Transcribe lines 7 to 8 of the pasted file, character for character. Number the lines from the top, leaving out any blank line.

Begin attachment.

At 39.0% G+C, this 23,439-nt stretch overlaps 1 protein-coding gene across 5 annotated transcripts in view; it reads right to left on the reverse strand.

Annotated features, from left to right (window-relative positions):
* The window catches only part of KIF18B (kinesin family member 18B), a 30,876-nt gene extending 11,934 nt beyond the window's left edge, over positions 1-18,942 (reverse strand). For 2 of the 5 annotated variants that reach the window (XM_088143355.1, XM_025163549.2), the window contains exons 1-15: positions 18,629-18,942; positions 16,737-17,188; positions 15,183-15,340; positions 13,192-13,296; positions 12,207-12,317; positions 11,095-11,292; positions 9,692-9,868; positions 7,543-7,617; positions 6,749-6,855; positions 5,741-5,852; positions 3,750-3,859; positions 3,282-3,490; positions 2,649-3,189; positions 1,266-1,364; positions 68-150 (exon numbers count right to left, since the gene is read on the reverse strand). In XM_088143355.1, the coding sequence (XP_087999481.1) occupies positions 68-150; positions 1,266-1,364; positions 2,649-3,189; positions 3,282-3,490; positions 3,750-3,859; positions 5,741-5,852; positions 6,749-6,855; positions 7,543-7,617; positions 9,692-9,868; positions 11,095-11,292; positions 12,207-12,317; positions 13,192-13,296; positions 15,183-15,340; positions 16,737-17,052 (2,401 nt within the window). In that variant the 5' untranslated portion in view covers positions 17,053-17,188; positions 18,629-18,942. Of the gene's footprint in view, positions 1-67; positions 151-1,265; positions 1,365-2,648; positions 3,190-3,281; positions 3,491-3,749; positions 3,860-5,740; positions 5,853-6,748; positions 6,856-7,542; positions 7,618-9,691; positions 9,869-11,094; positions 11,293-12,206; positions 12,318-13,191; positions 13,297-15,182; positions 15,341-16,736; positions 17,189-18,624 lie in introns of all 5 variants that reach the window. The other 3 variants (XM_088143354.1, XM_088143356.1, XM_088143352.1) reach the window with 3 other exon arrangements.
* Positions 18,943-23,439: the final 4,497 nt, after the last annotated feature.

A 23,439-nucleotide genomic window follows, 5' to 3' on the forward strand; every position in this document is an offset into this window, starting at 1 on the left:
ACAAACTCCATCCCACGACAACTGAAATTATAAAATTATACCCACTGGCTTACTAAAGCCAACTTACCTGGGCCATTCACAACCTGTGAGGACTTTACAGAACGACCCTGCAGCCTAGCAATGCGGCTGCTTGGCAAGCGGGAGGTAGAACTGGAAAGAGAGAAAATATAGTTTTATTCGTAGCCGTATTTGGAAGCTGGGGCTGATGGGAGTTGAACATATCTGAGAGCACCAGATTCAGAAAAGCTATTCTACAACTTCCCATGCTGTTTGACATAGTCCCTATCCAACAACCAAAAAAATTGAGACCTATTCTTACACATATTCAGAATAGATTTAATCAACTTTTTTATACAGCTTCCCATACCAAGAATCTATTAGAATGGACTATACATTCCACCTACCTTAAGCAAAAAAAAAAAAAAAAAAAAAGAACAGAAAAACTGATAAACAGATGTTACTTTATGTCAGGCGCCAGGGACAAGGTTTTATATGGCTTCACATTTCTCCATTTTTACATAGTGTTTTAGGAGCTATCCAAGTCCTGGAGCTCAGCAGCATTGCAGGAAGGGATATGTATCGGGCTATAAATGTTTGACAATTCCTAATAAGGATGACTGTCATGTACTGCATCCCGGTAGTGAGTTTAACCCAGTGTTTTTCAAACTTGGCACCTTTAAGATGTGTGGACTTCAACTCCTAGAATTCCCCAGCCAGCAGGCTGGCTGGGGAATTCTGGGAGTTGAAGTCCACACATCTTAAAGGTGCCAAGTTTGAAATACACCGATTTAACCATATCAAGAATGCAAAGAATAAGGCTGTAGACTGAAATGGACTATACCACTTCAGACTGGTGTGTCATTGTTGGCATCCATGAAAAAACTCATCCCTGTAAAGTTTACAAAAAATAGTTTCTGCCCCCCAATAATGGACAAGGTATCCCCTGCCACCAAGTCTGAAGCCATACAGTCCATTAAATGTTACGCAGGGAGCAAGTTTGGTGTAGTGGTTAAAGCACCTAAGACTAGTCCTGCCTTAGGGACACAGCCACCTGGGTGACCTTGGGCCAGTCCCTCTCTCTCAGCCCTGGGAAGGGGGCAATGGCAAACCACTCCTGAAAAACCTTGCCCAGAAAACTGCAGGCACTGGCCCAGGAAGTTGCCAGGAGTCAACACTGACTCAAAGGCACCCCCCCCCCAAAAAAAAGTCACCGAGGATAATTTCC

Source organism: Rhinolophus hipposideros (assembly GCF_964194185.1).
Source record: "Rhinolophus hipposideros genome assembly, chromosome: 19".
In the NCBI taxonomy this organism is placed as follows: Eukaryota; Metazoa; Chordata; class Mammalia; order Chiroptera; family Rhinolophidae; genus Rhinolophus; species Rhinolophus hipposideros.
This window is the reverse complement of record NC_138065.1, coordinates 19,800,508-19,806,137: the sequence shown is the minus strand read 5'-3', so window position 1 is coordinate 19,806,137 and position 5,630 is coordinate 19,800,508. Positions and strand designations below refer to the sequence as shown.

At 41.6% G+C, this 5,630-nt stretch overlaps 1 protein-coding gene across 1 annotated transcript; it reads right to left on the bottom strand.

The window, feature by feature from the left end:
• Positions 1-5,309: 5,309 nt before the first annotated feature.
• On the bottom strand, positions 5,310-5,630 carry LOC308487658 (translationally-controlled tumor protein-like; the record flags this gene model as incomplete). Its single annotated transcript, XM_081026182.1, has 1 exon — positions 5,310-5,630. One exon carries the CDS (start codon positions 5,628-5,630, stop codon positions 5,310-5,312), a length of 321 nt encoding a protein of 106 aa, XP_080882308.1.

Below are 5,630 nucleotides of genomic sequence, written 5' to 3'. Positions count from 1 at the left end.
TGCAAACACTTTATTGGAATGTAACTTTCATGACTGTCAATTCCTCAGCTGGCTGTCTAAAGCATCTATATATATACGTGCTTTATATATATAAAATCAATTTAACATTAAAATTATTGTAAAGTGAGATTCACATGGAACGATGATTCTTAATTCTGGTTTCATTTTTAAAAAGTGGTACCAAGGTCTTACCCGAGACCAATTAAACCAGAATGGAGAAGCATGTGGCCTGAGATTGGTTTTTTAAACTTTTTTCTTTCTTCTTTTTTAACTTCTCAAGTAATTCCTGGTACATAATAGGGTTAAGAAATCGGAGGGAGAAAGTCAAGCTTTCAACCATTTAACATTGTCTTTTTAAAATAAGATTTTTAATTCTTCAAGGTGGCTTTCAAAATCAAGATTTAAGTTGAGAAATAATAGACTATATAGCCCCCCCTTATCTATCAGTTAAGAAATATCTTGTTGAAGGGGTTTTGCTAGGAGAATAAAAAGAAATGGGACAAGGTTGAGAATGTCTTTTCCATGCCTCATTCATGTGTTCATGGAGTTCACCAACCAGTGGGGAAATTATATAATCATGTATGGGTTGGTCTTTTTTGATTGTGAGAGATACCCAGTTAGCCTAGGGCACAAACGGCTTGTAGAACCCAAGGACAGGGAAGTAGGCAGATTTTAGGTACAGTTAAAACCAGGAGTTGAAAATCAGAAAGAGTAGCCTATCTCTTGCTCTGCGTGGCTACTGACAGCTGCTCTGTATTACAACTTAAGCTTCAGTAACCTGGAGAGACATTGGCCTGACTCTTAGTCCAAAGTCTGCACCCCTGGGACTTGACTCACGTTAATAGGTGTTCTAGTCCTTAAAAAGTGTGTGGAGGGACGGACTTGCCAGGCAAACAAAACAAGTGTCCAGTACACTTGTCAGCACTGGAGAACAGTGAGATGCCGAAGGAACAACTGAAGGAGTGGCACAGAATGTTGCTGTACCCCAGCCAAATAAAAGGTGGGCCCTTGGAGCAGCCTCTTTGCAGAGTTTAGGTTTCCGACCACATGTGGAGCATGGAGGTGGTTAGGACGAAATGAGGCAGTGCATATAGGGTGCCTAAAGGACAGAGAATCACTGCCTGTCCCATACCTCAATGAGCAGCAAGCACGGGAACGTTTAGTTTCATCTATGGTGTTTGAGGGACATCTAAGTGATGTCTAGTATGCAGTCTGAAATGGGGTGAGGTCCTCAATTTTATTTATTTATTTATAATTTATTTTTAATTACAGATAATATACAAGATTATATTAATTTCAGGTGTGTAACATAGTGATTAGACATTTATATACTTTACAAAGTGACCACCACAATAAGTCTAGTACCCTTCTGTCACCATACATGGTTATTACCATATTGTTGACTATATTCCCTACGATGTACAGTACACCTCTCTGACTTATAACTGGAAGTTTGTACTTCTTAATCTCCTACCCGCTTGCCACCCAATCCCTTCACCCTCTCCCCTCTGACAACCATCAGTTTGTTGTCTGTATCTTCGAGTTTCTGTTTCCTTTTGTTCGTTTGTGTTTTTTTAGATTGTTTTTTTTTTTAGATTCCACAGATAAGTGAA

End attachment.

Source organism: Rhinolophus hipposideros (assembly GCF_964194185.1).
Source record: "Rhinolophus hipposideros genome assembly, chromosome: 19".